The Future of Flavor: New Introductions at Fancy Food

Articles
June 30, 2010

The Future of Flavor: New Introductions at Fancy Food

The National Association of Specialty Food Trade (NASFT) reports that new specialty food product introductions dropped by 37 percent last year with slippage in nearly every category as manufacturers slashed spending on research, development and marketing in favor of concentrating on improving sales of existing lines.

The National Association of Specialty Food Trade (NASFT) reports that new specialty food product introductions dropped by 37 percent last year with slippage in nearly every category as manufacturers slashed spending on research, development and marketing in favor of concentrating on improving sales of existing lines.

Still, sales of specialty foods and beverages grew by 2.7 percent in 2009 with $50.34 billion at retail. And by the looks of the recent NASFT Fancy Food Show which wrapped up yesterday in New York City, manufacturers are back with strong new flavor profiles and new introductions to entice consumers. And while innovation may not have been peering out from every aisle, there were some new discoveries to be had by grocers looking to step up their offerings.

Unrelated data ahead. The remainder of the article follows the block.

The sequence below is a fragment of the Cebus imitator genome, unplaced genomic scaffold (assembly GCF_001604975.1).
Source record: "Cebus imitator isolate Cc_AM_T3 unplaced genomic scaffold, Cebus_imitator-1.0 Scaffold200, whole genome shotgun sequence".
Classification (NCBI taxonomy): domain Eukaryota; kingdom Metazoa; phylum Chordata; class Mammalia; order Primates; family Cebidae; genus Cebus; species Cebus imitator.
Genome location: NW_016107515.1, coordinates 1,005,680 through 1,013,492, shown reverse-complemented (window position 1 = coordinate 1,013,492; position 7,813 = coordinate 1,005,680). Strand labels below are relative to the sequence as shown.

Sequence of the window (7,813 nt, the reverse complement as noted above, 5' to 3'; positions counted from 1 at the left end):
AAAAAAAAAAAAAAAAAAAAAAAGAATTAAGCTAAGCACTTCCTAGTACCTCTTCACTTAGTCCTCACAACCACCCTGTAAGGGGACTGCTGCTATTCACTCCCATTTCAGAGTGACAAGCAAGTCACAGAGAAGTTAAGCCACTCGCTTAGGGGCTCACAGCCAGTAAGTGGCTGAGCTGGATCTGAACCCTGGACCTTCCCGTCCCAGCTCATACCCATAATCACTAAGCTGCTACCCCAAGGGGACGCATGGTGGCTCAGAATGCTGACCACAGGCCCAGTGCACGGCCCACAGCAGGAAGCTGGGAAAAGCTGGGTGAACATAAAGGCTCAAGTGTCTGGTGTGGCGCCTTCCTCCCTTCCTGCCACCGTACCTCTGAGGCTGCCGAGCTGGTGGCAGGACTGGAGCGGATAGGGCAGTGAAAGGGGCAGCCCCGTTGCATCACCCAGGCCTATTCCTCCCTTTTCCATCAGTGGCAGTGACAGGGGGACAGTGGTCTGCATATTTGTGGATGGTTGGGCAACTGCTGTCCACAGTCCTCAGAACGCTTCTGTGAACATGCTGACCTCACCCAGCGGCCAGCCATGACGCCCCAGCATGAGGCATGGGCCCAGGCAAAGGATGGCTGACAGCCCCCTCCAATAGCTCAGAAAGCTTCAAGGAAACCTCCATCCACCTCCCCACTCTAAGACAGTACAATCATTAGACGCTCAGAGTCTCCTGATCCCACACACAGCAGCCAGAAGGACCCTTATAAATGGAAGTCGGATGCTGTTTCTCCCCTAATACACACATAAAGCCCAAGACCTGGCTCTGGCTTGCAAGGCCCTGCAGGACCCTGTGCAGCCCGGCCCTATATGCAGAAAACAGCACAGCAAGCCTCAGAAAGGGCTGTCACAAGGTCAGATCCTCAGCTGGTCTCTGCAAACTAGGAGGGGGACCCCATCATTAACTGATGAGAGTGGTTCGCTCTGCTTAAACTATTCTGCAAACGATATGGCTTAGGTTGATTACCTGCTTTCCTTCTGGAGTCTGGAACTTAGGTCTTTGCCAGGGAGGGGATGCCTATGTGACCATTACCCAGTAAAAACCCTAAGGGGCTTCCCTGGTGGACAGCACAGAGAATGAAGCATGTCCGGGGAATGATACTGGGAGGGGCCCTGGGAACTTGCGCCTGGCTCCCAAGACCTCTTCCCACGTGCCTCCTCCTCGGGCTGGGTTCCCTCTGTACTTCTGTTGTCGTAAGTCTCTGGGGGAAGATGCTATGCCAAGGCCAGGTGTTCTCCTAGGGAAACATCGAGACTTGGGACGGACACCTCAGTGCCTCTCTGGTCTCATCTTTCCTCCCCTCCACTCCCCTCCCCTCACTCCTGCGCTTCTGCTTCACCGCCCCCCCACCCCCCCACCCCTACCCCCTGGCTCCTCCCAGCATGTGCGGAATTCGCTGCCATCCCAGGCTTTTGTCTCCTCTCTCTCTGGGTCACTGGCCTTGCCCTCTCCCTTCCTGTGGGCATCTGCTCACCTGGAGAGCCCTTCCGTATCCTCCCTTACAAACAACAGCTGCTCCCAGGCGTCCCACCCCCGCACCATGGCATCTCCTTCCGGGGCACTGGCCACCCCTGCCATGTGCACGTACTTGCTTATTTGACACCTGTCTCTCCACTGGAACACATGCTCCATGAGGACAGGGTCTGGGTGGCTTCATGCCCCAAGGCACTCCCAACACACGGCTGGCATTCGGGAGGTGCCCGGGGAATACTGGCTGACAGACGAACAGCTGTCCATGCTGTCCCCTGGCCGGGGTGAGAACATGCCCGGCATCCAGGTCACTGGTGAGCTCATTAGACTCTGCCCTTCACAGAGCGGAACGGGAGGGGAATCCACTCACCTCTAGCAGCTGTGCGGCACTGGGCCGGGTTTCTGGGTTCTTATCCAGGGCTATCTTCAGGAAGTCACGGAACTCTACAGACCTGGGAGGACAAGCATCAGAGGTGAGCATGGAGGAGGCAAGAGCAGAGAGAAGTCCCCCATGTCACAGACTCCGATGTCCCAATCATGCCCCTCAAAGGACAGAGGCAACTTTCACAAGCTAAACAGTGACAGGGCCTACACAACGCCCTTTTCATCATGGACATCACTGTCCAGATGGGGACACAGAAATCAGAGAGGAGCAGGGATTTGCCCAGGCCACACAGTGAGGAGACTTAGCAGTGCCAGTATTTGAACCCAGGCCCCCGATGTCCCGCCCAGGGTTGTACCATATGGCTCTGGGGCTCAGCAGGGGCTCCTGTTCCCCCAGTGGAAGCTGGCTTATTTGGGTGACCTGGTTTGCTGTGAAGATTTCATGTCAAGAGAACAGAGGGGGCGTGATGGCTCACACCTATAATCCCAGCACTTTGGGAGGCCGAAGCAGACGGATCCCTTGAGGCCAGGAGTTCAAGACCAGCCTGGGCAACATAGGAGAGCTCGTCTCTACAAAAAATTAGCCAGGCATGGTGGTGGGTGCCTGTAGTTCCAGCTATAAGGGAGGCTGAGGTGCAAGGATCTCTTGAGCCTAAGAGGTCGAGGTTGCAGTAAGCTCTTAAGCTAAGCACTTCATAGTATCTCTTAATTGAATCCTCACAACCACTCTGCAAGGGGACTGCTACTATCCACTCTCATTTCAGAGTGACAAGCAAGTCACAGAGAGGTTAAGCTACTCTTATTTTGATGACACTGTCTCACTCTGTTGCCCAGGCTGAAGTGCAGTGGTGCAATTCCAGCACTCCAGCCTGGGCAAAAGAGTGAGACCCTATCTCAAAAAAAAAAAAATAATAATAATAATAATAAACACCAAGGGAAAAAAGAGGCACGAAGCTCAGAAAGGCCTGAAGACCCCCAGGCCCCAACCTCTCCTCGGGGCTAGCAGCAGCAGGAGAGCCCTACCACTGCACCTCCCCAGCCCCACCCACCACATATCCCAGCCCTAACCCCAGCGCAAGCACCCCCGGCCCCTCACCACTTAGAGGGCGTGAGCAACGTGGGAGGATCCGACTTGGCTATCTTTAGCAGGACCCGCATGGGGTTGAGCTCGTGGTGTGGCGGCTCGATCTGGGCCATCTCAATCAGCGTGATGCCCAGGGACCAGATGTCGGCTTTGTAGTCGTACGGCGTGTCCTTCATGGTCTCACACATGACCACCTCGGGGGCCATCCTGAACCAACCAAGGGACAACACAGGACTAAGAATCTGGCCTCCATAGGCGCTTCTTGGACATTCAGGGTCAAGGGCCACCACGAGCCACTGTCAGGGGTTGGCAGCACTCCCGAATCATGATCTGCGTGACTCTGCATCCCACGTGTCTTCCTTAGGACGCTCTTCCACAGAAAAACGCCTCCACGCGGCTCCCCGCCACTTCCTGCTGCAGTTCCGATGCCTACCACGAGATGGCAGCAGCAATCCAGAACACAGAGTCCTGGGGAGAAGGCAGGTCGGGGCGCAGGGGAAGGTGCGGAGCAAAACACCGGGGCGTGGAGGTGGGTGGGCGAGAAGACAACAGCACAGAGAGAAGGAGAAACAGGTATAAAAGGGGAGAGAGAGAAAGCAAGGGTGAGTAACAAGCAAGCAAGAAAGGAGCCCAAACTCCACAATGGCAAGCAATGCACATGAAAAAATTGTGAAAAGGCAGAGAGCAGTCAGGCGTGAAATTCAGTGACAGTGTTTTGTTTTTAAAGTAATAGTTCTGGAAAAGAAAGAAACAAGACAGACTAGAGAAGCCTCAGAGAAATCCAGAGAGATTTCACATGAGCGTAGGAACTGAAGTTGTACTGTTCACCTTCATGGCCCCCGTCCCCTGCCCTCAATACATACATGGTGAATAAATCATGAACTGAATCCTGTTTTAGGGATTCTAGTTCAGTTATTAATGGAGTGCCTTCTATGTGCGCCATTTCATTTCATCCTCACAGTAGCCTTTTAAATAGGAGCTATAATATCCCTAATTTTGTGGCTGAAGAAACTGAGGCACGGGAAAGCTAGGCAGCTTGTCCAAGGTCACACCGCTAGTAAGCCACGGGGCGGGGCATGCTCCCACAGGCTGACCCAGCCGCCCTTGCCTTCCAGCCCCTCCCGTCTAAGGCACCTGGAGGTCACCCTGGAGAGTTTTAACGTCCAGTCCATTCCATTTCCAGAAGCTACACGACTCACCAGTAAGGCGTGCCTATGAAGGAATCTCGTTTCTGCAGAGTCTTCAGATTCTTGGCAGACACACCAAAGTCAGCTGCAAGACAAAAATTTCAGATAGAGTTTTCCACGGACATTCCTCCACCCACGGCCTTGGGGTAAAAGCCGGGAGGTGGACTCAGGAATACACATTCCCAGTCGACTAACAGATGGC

Supermarket Guru sent a team of young foodies, members of its Koodies social network, to the show in search of the next generation’s taste profile. They gravitated toward spiced up flavor profiles from Jamaican Jerk peanuts and cashews to ghost pepper salsa. There were also sweet attractions from a line of sorbet squeeze pops to new gluten free maple crunch to a chocolate pop created to swirl around in hot milk to produce hot chocolate on a cold winter nights. They were also drawn to the vinegar selections – in particular a honey apple cider vinegar – as well as smoked gouda popcorn, a line of frozen basmati rice, and espresso coffee soda. Koodie members will post their own impressions of the show next week on Koodies.net.

Manufacturers kicked up the flavor profile this year with habeneros and jalapeños used as pickling spices, as well as sriracha – the popular Asian condiment – being introduced as an ingredient in packaged goods. A balanced heat index is essential here allowing an intense flavor without the burn. Hot innovative profiles include the use of ingredients like ginger or combining profiles such as pineapple salt red chili preserves and chipotle nut confections.

Indian cuisine continues to grow. Young entrepreneurs are marketing products that allow the user to think beyond opening a jar of Tikka Masala to fusing American ingredients like penne, shrimp and fresh vegetables with a blend of spices featuring cardamom, fenugreek, fennel, mustard seed, cloves, black pepper, and paprika.

Ready to eat fusion products are also ready to inspire consumers from introductions of Cuban spring rolls, nut spread with turmeric, masala marinara, and pasta sauce with harissa.

One can only hope global flavor profiles introduced will be embraced by consumers – spices such as merken, pilli pilli, and sumac; fruits like the Chilean Carica; and florals such as hibiscus. Hummus and harissa are expected to make a mark this year as consumers look for new condiments and spreads to entertain, as well as interesting candy combinations like chocolate with amaranth or quinoa.